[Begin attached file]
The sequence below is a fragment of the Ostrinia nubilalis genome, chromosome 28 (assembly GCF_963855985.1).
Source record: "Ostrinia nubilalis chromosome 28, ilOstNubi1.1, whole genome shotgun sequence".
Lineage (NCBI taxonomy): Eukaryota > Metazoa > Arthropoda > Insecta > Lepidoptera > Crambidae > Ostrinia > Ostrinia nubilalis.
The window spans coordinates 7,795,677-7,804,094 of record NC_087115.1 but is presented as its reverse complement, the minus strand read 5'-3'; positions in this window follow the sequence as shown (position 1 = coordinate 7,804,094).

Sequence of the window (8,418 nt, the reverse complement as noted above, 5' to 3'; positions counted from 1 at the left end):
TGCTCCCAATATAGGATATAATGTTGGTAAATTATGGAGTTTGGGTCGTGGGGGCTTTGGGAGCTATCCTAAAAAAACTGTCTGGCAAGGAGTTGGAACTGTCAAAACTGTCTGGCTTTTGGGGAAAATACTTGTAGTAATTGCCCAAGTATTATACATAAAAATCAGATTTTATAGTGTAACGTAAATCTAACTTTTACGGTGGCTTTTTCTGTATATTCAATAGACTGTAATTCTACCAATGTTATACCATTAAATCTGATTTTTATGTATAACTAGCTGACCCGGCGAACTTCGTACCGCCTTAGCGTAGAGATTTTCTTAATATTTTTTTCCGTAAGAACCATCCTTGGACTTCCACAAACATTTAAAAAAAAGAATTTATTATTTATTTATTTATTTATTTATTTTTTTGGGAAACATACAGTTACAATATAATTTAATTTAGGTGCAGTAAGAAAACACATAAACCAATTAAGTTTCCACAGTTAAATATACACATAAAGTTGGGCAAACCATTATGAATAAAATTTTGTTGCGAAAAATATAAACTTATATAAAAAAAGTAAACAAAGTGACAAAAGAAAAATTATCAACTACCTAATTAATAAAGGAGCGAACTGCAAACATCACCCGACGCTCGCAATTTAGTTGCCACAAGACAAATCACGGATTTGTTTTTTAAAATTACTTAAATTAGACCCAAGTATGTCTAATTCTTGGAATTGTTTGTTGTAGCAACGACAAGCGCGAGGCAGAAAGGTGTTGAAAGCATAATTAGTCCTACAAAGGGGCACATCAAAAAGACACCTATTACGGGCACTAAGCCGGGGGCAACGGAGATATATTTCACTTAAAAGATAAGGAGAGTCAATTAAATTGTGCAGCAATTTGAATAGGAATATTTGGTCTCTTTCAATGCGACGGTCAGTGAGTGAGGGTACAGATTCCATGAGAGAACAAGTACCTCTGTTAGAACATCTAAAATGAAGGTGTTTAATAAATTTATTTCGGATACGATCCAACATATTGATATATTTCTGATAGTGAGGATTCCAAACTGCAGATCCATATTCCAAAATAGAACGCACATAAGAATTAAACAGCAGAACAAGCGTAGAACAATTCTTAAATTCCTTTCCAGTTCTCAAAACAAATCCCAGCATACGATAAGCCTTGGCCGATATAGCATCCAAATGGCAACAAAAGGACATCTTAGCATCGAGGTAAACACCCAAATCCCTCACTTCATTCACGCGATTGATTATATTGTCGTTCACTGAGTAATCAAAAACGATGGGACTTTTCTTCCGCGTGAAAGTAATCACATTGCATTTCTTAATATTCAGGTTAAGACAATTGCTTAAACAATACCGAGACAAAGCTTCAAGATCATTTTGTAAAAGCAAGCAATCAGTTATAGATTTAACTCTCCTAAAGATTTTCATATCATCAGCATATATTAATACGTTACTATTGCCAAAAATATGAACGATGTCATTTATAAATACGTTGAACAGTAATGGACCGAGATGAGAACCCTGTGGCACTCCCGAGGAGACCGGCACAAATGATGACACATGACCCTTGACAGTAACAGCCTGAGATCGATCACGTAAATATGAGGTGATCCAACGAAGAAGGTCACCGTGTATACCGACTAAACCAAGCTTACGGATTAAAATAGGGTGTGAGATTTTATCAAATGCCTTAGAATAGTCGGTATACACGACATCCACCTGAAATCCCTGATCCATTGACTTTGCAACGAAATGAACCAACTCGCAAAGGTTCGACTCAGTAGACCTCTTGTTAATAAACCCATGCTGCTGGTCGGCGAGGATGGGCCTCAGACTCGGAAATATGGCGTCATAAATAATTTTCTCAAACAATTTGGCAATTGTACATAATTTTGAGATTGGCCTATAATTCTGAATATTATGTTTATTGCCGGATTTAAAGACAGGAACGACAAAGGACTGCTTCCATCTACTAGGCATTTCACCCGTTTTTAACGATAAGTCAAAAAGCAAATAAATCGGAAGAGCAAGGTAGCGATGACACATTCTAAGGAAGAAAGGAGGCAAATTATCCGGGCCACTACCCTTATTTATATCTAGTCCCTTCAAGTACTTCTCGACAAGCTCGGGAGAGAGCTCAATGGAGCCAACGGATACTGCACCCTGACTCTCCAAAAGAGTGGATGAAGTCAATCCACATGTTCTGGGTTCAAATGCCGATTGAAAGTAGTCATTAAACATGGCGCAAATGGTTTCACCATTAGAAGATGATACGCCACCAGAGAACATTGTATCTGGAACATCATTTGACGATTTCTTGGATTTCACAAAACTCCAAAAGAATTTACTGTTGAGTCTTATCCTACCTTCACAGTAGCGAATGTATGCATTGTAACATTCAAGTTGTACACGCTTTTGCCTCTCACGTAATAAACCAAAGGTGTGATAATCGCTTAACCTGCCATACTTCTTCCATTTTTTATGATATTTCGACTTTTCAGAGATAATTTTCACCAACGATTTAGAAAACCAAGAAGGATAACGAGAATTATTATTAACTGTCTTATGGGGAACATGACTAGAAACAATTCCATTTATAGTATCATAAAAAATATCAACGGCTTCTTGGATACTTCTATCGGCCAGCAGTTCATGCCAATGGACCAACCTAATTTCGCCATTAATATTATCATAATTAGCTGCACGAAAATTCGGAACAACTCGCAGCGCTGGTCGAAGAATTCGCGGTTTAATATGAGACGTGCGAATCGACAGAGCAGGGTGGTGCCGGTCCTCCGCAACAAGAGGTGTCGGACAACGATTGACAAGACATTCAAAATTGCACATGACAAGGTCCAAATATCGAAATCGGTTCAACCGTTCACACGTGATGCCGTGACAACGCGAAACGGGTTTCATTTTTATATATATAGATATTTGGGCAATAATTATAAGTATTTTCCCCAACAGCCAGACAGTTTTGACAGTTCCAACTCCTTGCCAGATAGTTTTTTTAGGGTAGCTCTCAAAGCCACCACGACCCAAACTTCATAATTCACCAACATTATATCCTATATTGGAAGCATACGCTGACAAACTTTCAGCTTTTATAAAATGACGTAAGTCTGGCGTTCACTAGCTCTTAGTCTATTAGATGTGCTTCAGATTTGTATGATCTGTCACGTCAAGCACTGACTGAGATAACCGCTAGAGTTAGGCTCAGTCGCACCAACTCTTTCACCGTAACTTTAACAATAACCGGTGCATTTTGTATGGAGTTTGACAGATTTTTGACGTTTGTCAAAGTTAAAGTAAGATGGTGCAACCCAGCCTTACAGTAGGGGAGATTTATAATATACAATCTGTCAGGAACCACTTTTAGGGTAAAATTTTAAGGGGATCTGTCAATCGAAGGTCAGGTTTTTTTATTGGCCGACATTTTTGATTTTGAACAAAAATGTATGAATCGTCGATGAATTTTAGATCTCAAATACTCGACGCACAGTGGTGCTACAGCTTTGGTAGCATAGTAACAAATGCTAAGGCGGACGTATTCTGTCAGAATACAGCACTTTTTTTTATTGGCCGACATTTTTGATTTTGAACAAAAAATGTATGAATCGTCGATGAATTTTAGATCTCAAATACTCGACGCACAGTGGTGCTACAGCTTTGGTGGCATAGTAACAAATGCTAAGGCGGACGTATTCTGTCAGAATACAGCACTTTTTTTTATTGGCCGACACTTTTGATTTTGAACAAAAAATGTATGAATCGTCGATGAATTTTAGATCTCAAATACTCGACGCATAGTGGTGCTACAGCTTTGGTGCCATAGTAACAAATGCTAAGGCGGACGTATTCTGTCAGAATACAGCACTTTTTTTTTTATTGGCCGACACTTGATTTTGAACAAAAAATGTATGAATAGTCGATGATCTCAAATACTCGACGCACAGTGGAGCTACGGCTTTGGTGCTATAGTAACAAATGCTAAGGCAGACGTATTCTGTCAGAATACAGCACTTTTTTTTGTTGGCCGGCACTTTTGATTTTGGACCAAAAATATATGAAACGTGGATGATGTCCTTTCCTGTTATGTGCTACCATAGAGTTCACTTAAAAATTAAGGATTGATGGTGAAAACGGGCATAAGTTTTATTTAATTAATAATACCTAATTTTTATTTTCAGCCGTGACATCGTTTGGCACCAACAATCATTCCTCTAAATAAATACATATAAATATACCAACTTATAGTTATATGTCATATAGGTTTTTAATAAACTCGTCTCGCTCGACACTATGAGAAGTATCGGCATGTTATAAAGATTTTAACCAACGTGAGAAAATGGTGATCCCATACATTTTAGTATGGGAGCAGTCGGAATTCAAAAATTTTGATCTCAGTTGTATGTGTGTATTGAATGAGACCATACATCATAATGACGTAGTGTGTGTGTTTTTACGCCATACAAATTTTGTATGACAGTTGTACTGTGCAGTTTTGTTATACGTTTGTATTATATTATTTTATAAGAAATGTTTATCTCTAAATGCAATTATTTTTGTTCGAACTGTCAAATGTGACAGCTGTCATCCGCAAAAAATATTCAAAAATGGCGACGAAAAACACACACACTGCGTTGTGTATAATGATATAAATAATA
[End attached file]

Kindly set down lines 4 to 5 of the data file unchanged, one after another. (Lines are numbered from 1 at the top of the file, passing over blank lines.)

The window spans coordinates 7,795,677-7,804,094 of record NC_087115.1 but is presented as its reverse complement, the minus strand read 5'-3'; positions in this window follow the sequence as shown (position 1 = coordinate 7,804,094).

Sequence of the window (8,418 nt, the reverse complement as noted above, 5' to 3'; positions counted from 1 at the left end):